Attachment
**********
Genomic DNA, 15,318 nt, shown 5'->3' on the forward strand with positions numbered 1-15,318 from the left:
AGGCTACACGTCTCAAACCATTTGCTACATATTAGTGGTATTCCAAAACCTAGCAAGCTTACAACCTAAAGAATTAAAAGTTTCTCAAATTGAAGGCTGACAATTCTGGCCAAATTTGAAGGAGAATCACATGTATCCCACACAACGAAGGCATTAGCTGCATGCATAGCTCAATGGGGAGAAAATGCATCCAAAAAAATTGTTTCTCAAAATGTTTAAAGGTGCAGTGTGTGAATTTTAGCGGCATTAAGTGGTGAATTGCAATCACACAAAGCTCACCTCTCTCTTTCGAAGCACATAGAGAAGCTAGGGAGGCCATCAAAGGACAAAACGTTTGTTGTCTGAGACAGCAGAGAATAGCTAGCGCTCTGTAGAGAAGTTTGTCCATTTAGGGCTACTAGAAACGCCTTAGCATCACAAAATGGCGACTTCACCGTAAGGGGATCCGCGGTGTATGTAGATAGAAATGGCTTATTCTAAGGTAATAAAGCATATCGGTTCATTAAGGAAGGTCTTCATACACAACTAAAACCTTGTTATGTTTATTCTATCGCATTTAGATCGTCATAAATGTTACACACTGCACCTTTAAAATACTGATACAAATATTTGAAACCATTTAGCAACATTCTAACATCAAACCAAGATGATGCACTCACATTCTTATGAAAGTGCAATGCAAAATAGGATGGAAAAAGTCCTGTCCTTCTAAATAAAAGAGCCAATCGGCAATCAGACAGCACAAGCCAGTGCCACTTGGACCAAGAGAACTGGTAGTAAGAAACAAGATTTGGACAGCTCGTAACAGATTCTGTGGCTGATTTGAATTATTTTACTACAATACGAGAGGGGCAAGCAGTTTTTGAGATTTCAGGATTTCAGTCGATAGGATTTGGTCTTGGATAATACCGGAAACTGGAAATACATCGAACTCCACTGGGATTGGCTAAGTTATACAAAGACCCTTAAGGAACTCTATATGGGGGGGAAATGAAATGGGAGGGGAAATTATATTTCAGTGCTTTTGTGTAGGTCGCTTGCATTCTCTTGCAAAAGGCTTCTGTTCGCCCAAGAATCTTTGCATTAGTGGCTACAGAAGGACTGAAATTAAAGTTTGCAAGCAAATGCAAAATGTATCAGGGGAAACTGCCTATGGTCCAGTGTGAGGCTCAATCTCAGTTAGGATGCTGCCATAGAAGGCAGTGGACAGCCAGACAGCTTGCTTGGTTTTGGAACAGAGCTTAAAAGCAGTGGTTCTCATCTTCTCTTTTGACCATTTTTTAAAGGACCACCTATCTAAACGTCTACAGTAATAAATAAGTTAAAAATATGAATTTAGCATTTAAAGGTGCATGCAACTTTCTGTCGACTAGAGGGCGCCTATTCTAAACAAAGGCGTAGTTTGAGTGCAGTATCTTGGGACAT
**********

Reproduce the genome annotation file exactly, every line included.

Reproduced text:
Genomic DNA, 15,318 nt, shown 5'->3' on the forward strand with positions numbered 1-15,318 from the left:
AGGCTACACGTCTCAAACCATTTGCTACATATTAGTGGTATTCCAAAACCTAGCAAGCTTACAACCTAAAGAATTAAAAGTTTCTCAAATTGAAGGCTGACAATTCTGGCCAAATTTGAAGGAGAATCACATGTATCCCACACAACGAAGGCATTAGCTGCATGCATAGCTCAATGGGGAGAAAATGCATCCAAAAAAATTGTTTCTCAAAATGTTTAAAGGTGCAGTGTGTGAATTTTAGCGGCATTAAGTGGTGAATTGCAATCACACAAAGCTCACCTCTCTCTTTCGAAGCACATAGAGAAGCTAGGGAGGCCATCAAAGGACAAAACGTTTGTTGTCTGAGACAGCAGAGAATAGCTAGCGCTCTGTAGAGAAGTTTGTCCATTTAGGGCTACTAGAAACGCCTTAGCATCACAAAATGGCGACTTCACCGTAAGGGGATCCGCGGTGTATGTAGATAGAAATGGCTTATTCTAAGGTAATAAAGCATATCGGTTCATTAAGGAAGGTCTTCATACACAACTAAAACCTTGTTATGTTTATTCTATCGCATTTAGATCGTCATAAATGTTACACACTGCACCTTTAAAATACTGATACAAATATTTGAAACCATTTAGCAACATTCTAACATCAAACCAAGATGATGCACTCACATTCTTATGAAAGTGCAATGCAAAATAGGATGGAAAAAGTCCTGTCCTTCTAAATAAAAGAGCCAATCGGCAATCAGACAGCACAAGCCAGTGCCACTTGGACCAAGAGAACTGGTAGTAAGAAACAAGATTTGGACAGCTCGTAACAGATTCTGTGGCTGATTTGAATTATTTTACTACAATACGAGAGGGGCAAGCAGTTTTTGAGATTTCAGGATTTCAGTCGATAGGATTTGGTCTTGGATAATACCGGAAACTGGAAATACATCGAACTCCACTGGGATTGGCTAAGTTATACAAAGACCCTTAAGGAACTCTATATGGGGGGGAAATGAAATGGGAGGGGAAATTATATTTCAGTGCTTTTGTGTAGGTCGCTTGCATTCTCTTGCAAAAGGCTTCTGTTCGCCCAAGAATCTTTGCATTAGTGGCTACAGAAGGACTGAAATTAAAGTTTGCAAGCAAATGCAAAATGTATCAGGGGAAACTGCCTATGGTCCAGTGTGAGGCTCAATCTCAGTTAGGATGCTGCCATAGAAGGCAGTGGACAGCCAGACAGCTTGCTTGGTTTTGGAACAGAGCTTAAAAGCAGTGGTTCTCATCTTCTCTTTTGACCATTTTTTAAAGGACCACCTATCTAAACGTCTACAGTAATAAATAAGTTAAAAATATGAATTTAGCATTTAAAGGTGCATGCAACTTTCTGTCGACTAGAGGGCGCCTATTCTAAACAAAGGCGTAGTTTGAGTGCAGTATCTTGGGACAT